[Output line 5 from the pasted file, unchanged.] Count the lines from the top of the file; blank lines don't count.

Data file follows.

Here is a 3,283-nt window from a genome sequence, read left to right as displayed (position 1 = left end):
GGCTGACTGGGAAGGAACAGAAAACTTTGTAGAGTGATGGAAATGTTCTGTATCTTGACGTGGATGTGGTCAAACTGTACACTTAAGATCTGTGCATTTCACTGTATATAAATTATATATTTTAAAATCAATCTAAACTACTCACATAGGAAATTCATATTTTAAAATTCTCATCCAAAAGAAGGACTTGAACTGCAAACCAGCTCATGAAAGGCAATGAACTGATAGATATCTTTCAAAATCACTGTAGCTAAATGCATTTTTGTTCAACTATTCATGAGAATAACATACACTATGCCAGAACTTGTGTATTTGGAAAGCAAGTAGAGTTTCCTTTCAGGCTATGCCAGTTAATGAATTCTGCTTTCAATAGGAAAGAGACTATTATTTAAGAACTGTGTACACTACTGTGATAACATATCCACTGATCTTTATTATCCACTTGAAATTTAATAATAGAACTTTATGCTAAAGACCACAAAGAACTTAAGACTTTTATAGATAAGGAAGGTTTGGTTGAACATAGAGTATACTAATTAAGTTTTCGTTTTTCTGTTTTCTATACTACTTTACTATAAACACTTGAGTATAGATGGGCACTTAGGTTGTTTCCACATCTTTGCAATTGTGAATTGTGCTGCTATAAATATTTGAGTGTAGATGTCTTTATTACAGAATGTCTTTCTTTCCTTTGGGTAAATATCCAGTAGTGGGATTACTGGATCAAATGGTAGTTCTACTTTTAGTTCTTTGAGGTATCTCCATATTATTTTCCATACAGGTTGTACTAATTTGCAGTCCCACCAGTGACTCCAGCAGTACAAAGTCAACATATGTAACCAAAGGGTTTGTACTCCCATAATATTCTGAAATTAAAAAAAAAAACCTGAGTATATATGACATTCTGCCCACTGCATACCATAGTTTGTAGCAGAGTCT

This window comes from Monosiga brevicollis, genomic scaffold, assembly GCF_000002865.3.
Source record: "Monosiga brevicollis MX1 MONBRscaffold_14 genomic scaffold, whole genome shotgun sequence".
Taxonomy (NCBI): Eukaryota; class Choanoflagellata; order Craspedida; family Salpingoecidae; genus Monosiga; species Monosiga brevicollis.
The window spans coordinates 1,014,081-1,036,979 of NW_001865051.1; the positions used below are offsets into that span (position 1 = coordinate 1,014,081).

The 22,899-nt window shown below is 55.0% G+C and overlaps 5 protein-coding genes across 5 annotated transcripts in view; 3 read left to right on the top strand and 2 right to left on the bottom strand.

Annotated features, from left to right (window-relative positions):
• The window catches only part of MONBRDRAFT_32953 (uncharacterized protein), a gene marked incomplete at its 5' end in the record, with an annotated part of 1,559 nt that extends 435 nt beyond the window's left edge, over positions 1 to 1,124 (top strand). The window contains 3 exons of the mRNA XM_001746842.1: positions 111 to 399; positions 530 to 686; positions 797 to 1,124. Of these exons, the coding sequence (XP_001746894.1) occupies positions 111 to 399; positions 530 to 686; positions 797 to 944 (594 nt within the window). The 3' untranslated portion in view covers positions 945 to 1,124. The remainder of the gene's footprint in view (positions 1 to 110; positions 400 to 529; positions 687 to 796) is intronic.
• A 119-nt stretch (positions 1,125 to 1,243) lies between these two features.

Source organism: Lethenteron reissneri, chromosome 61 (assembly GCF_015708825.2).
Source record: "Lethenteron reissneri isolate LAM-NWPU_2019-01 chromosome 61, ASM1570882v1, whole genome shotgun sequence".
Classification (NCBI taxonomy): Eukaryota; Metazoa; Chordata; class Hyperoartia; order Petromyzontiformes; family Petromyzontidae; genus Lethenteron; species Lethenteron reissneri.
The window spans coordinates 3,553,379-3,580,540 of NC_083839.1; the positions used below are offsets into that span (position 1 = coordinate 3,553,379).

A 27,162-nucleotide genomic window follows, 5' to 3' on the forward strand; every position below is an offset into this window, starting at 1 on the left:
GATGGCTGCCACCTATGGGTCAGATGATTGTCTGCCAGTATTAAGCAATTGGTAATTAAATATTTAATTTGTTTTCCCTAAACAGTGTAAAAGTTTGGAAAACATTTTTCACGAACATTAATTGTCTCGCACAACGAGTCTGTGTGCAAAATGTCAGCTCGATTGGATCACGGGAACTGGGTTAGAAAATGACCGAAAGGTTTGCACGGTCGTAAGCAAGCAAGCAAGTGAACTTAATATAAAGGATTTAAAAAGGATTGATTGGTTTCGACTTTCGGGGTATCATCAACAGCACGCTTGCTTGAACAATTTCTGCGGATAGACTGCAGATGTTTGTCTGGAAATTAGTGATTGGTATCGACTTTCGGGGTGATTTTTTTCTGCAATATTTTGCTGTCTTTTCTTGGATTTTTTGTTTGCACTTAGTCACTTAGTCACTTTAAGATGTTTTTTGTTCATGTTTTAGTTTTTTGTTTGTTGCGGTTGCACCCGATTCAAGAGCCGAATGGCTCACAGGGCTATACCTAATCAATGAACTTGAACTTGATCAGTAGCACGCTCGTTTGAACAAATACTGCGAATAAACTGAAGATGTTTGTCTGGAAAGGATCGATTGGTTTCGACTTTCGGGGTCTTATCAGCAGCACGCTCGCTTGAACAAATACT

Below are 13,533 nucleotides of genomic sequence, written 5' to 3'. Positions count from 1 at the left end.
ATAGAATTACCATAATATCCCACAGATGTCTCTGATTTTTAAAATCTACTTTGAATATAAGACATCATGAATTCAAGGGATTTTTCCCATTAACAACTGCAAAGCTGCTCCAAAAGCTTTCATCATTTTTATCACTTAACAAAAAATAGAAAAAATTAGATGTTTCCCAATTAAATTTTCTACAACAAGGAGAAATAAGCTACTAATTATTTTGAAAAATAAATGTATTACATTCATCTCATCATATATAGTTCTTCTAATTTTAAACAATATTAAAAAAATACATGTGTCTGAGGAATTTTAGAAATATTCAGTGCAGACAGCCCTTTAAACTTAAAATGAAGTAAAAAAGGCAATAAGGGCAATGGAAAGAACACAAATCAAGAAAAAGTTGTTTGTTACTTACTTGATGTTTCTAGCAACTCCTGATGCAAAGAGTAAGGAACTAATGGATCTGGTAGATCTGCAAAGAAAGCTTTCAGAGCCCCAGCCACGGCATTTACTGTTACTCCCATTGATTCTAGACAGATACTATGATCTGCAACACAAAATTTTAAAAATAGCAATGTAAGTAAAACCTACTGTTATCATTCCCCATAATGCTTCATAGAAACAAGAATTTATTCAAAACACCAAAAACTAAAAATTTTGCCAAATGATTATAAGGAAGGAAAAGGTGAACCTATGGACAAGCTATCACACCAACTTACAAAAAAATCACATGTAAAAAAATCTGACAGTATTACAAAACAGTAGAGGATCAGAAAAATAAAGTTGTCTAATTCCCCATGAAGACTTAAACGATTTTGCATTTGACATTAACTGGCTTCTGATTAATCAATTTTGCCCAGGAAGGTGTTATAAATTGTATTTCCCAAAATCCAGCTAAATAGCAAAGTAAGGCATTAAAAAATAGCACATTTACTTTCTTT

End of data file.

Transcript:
Taxonomy (NCBI): Eukaryota; class Choanoflagellata; order Craspedida; family Salpingoecidae; genus Monosiga; species Monosiga brevicollis.